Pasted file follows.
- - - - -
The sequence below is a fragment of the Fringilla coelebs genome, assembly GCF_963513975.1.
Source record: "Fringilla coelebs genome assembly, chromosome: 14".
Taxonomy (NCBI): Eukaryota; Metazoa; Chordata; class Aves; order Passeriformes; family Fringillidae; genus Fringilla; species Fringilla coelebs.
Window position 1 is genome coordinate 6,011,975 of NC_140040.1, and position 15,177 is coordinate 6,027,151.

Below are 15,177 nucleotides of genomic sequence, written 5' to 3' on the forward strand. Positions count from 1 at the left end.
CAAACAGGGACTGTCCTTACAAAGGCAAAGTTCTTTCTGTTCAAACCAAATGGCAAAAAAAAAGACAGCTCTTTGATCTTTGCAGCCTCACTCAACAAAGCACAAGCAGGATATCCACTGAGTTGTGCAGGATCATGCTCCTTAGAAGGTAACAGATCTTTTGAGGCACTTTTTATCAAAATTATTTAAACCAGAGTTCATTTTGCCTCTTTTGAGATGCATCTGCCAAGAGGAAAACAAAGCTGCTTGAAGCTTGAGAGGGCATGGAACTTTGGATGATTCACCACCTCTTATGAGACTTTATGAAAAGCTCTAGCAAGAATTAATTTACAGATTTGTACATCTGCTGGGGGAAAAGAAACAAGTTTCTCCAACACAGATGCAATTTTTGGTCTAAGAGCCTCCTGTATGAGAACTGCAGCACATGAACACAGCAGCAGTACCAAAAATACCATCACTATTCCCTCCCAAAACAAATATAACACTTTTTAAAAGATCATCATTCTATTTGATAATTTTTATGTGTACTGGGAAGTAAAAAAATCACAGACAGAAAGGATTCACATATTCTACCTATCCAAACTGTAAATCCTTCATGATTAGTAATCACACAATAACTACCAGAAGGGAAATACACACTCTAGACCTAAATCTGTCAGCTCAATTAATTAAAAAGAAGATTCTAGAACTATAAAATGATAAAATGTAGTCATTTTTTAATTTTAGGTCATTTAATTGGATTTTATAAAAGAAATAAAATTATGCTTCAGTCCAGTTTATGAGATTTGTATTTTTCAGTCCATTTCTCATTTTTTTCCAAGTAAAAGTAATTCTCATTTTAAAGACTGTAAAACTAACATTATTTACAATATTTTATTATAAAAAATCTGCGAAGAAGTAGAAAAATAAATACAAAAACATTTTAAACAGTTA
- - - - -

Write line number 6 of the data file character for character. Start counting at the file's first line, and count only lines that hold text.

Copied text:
CAAACAGGGACTGTCCTTACAAAGGCAAAGTTCTTTCTGTTCAAACCAAATGGCAAAAAAAAAGACAGCTCTTTGATCTTTGCAGCCTCACTCAACAAAGCACAAGCAGGATATCCACTGAGTTGTGCAGGATCATGCTCCTTAGAAGGTAACAGATCTTTTGAGGCACTTTTTATCAAAATTATTTAAACCAGAGTTCATTTTGCCTCTTTTGAGATGCATCTGCCAAGAGGAAAACAAAGCTGCTTGAAGCTTGAGAGGGCATGGAACTTTGGATGATTCACCACCTCTTATGAGACTTTATGAAAAGCTCTAGCAAGAATTAATTTACAGATTTGTACATCTGCTGGGGGAAAAGAAACAAGTTTCTCCAACACAGATGCAATTTTTGGTCTAAGAGCCTCCTGTATGAGAACTGCAGCACATGAACACAGCAGCAGTACCAAAAATACCATCACTATTCCCTCCCAAAACAAATATAACACTTTTTAAAAGATCATCATTCTATTTGATAATTTTTATGTGTACTGGGAAGTAAAAAAATCACAGACAGAAAGGATTCACATATTCTACCTATCCAAACTGTAAATCCTTCATGATTAGTAATCACACAATAACTACCAGAAGGGAAATACACACTCTAGACCTAAATCTGTCAGCTCAATTAATTAAAAAGAAGATTCTAGAACTATAAAATGATAAAATGTAGTCATTTTTTAATTTTAGGTCATTTAATTGGATTTTATAAAAGAAATAAAATTATGCTTCAGTCCAGTTTATGAGATTTGTATTTTTCAGTCCATTTCTCATTTTTTTCCAAGTAAAAGTAATTCTCATTTTAAAGACTGTAAAACTAACATTATTTACAATATTTTATTATAAAAAATCTGCGAAGAAGTAGAAAAATAAATACAAAAACATTTTAAACAGTTA